Subject: Mobile
Manufacturer: Lenovo

Introduction and Design

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While Lenovo hasn’t historically been known for its gaming PCs, it’s poised to make quite a splash with the latest entry in its IdeaPad line. Owing little to the company’s business-oriented roots, the Y500 aims to be all power—moreso than any other laptop from the manufacturer to date—tactfully squeezed into a price tag that would normally be unattainable given the promised performance. But can it succeed?

Our Y500 review unit can be had for $1,249 at Newegg and other retailers, or for as low as $1,180 at Best Buy. Lenovo also sells customizable models, though the price is generally higher. Here’s the full list of specifications:

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The configurations offered by Lenovo range in price fairly widely, from as low as $849 for a model sporting 8 GB of RAM with a single GT 650M with 2 GB GDDR5. The best value is certainly this configuration that we received, however.

What’s so special about it? Well, apart from the obvious (powerful quad-core CPU and 16 GB RAM), this laptop actually includes two NVIDIA GeForce GT 650M GPUs (both with 2 GB GDDR5) configured in SLI. Seeing as it’s just a 15.6-inch model, how does it manage to do that? By way of a clever compromise: the exchange of the usual optical drive for an Ultrabay, something normally only seen in Lenovo’s ThinkPad line of laptops. So I guess the Y500 does owe a little bit of its success to its business-grade brethren after all.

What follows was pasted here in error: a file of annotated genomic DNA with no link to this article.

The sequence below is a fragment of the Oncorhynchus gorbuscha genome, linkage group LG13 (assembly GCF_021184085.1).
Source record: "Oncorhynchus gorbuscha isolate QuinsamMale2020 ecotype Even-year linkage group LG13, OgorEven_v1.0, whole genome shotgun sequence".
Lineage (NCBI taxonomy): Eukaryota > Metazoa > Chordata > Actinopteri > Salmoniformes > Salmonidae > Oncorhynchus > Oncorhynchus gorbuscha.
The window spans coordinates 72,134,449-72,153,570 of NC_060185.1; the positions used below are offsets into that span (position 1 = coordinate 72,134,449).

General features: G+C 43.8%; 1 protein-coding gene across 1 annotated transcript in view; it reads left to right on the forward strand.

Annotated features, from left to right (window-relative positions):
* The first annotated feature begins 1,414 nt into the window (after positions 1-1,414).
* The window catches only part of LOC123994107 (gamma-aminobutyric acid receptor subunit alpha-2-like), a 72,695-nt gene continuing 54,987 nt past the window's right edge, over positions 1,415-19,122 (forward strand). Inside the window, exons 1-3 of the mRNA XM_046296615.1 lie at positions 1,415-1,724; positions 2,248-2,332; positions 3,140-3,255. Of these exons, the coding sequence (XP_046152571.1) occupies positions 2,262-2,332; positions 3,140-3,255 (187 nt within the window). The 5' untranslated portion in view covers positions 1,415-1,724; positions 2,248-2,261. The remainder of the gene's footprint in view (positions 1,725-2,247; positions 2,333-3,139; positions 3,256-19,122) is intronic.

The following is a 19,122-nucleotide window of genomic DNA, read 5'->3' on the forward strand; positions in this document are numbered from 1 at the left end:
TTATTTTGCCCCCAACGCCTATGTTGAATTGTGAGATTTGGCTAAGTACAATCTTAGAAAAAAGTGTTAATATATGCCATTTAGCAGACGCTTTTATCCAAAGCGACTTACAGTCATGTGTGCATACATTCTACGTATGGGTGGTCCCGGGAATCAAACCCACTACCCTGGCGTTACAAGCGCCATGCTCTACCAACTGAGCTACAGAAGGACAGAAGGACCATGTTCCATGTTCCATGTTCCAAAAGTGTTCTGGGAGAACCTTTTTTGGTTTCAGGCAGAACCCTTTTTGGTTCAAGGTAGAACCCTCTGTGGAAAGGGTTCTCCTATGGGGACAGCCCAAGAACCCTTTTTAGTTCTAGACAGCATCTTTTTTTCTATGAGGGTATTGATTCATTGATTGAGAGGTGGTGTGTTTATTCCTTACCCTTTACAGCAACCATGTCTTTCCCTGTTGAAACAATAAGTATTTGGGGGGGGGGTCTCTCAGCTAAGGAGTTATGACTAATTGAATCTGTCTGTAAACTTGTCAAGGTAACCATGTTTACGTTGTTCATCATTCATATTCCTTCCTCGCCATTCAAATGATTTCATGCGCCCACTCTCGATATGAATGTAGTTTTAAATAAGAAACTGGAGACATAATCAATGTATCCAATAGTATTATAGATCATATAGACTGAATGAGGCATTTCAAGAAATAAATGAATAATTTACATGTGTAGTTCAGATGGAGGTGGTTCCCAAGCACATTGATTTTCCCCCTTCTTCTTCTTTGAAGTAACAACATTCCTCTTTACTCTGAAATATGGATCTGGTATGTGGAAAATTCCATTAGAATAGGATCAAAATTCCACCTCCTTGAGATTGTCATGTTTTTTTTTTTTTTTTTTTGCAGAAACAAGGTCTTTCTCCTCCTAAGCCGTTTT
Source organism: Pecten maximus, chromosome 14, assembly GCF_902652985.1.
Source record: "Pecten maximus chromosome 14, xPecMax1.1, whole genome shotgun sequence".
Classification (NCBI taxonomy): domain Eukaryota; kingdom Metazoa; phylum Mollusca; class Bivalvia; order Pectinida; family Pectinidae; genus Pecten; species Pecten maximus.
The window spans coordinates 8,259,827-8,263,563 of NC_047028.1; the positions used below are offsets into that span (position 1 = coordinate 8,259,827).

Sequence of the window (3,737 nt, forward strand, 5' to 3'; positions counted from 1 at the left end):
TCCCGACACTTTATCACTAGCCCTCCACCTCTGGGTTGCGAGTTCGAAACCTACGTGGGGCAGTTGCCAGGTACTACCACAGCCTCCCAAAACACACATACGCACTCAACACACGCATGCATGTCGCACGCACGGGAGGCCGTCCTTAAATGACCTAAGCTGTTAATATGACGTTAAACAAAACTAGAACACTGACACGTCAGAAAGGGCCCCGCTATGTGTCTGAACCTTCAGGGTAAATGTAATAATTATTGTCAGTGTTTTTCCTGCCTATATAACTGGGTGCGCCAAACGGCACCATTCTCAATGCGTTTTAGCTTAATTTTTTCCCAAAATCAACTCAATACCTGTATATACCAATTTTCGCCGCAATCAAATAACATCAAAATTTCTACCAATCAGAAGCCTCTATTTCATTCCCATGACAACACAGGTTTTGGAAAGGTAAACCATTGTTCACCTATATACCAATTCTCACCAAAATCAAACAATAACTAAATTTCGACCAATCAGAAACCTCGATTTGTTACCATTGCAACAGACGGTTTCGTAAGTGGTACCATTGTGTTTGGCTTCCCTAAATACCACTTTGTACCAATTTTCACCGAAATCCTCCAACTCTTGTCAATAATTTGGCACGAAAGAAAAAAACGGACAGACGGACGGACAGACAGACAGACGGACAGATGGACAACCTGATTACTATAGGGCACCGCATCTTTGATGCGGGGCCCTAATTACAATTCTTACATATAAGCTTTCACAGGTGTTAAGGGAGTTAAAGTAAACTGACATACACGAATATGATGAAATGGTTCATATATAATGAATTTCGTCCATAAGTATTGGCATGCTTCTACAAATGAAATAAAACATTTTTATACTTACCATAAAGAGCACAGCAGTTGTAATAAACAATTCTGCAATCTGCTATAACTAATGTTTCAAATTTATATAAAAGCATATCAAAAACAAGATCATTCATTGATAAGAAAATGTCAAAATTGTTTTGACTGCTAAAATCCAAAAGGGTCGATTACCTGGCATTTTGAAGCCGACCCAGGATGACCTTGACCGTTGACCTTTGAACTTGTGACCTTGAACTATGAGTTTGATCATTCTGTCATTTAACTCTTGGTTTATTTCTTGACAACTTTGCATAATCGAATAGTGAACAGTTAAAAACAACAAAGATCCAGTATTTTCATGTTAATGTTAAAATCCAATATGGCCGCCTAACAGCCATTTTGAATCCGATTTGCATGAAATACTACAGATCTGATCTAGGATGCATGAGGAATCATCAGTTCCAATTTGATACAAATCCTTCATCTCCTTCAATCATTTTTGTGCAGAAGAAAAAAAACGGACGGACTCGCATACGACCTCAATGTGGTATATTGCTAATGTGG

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In our review unit (and in the particular configuration noted above), this Ultrabay comes prepopulated with the second GT 650M, equipped with its own heatsink/fan and all. The addition of this GPU effectively launches the Y500 into high-end gaming laptop territory—at least on the spec sheet. Other options for the Ultrabay also exist (sold separately), including a DVD burner and a second hard drive. The bay is easily removable via a switch on the back of the PC (see below).

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Continue Reading our review of the Lenovo IdeaPad Y500!

Author:
Manufacturer: Various

A very early look at the future of Catalyst

Today is a very interesting day for AMD.  It marks both the release of the reference design of the Radeon HD 7990 graphics card, a dual-GPU Tahiti behemoth, and the first sample of a change to the CrossFire technology that will improve animation performance across the board.  Both stories are incredibly interesting and as it turns out both feed off of each other in a very important way: the HD 7990 depends on CrossFire and CrossFire depends on this driver.